"Sticks and stones may break my bones but words will never hurt me." Most of us have heard the many variations of this stock response to verbal bullying at least once in our lifetimes. It seems to be the go-to inspirational message that parents, teachers, and otherwise caring adults turn to whenever a teary-eyed child approaches them in need of some serious pepping up. The only problem is that it isn't necessarily true. Words can hurt — and they can hurt a lot. Usually, this isn't because the word itself has some horrendous, blood-curdling definition assigned to it. Rather, it's because of the derogatory or distressing connotations that have come to be associated with it. So seems to be the case with the term "plus-size."
As someone whose entire profession (not to mention a huge portion of personal interests) relies on words, you might find it peculiar when I say that I don't believe in giving words more power than they deserve. It's the main reason I use the word "fat" as a descriptor for both my body and the bodies of those whom the word applies to. "Fat" is just flesh and it's an adequate term to describe our wobblier regions. Somewhere along the way, the word became an insult. It became associated with things like laziness, greed, and carelessness. But I firmly believe that in using the word in more positive connotations, we can take it back. The same sort of goes for "plus-size."
I can fully understand where issues with the term "plus-size" come from. It seems to imply that there's a normal or ideal size and that anything over it is an unnecessary and/or undesirable extra, for instance. Not to mention that some people feel it only adds to the idea that women need to be labeled and separated into boxes. Maybe if we really want size inclusivity to become the norm, both in fashion and in day-to-day life, then perhaps we have to do away with terms like straight-size and plus-size altogether.
As much as I want that reality to be the reality someday, I think the main way to achieve this is to begin seeing women of all sizes in our mainstream media — to see women of all sizes together on an advertisement or a television show, just as you would see women of all sizes together at a party. I'm so thankful when I think of all the plus-size models out there who are infiltrating the fashion industry. And I'm so saddened when I hear people say things like, "They're not even plus-size! Why are they being called that?!"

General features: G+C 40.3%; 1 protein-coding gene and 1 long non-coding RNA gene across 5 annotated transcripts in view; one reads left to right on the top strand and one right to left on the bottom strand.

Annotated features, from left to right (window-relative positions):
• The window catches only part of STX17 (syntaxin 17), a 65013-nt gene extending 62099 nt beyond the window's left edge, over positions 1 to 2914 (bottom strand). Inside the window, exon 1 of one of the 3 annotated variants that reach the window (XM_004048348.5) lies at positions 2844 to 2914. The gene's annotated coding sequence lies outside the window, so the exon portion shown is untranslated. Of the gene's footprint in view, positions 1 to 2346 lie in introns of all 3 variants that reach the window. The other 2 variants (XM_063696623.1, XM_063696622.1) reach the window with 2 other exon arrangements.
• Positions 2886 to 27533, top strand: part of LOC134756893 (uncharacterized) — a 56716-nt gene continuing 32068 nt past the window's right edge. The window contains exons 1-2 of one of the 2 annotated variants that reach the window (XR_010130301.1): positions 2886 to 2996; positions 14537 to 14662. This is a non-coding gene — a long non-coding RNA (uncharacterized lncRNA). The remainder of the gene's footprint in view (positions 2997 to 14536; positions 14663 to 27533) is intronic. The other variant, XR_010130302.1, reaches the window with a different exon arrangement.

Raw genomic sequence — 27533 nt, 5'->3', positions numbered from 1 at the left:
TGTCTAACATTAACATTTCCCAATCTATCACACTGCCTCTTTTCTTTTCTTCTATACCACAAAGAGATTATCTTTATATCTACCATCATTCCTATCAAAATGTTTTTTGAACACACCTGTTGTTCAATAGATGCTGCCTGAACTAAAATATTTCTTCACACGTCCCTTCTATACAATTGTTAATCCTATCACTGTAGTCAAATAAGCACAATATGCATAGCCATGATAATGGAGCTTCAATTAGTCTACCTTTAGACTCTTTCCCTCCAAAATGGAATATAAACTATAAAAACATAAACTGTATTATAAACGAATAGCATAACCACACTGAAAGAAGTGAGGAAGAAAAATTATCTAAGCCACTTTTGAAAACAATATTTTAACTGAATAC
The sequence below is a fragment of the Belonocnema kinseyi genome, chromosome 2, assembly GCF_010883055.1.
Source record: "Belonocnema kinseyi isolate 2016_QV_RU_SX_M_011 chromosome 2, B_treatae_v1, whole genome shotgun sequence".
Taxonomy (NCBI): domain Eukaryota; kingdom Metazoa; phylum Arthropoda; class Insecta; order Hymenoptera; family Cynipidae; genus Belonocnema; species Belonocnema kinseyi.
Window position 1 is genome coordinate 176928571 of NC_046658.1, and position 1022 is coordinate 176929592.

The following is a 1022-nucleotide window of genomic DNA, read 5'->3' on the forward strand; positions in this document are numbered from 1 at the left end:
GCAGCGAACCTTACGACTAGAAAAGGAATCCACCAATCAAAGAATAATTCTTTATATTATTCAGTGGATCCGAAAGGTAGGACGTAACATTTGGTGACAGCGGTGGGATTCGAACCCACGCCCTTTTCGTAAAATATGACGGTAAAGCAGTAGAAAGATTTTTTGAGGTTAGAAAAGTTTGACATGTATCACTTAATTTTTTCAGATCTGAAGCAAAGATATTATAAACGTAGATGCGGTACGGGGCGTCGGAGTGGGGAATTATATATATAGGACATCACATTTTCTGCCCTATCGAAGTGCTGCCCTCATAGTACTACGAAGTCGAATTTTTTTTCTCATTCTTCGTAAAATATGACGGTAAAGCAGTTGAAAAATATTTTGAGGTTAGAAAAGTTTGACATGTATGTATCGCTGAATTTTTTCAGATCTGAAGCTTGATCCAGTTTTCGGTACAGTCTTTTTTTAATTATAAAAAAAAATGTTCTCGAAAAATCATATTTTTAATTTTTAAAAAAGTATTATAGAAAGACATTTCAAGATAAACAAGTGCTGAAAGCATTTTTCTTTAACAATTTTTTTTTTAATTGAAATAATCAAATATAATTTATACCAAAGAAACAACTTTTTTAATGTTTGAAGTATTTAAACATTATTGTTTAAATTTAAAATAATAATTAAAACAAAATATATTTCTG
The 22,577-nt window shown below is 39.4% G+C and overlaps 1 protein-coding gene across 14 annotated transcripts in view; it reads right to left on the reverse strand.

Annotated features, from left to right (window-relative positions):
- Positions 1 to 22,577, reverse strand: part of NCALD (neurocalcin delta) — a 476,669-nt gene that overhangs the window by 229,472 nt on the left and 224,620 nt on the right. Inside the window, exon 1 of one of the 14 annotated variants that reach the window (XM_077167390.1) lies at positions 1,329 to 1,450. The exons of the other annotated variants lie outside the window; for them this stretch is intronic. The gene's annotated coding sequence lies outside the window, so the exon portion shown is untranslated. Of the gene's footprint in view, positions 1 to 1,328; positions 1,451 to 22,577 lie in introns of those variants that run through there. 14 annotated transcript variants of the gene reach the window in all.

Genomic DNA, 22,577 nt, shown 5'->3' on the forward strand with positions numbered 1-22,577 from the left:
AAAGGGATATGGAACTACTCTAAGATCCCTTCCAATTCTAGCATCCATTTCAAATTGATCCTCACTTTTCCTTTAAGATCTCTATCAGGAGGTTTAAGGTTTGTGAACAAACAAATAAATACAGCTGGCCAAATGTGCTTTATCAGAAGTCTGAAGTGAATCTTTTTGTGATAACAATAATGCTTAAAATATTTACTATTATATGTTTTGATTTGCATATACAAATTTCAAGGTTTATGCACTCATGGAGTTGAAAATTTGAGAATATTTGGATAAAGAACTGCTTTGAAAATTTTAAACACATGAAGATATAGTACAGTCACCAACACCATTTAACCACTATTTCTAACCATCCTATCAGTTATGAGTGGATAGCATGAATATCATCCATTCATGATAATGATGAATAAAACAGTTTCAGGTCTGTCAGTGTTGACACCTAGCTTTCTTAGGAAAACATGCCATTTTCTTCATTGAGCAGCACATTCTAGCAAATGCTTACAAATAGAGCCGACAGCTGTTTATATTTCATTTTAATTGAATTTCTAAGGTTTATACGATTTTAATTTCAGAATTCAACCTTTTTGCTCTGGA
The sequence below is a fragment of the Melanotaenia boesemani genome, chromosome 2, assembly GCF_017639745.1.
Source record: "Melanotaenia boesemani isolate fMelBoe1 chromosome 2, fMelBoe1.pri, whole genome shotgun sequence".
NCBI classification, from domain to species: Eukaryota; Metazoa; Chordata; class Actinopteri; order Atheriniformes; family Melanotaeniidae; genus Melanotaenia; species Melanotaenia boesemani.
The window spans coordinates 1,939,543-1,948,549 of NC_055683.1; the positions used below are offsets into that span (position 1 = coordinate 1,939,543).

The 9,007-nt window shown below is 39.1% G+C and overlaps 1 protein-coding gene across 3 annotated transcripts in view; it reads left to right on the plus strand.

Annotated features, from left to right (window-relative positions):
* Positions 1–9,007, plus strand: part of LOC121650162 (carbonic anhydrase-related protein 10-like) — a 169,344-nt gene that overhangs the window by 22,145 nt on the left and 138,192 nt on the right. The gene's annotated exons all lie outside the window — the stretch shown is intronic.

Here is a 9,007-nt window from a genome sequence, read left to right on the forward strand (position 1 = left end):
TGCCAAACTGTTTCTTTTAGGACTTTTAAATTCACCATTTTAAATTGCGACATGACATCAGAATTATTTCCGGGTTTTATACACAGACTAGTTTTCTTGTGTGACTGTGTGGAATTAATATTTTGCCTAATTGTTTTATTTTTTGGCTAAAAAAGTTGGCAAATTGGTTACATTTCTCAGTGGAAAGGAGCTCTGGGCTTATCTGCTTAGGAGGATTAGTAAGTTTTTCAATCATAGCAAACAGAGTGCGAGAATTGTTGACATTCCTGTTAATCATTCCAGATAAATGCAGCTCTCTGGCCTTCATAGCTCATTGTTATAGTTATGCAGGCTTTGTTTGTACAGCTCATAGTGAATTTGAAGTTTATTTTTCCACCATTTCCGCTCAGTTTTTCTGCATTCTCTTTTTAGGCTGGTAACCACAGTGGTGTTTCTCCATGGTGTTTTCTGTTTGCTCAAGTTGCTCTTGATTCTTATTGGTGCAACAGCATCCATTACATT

I understand why people get frustrated when they see slender models being labeled plus. I understand that to some people, it makes it seem like anything that's not a size-6 or smaller is fat (and that's a bad thing, because "fat" is still considered a bad word). But I don't see it that way. "Plus-size" is a term I use day-to-day for several reasons, and amongst them are these:
I respect plus-size models
I know that "plus-size" models are usually tall and lean. But I see these women as better representatives of the "average" woman (if there is such a thing). I see them as paving the way so that maybe, someday, we can see women who are over a size-16 in all of our magazines or on our favorite e-retail sites. Maybe they're not exactly fat, but why does that matter? For most of the 20th century, the thought that we would ever see a woman over a size 4 on the cover of Vogue seemed impossible. But in 2011, we saw Candice Huffine, Tara Lynn, and Robyn Lawley grace the cover of Vogue Italia . Plus-size models have worked pretty damn hard to get to where they are today and it seems unfair to belittle their efforts and chastise them for not being big enough.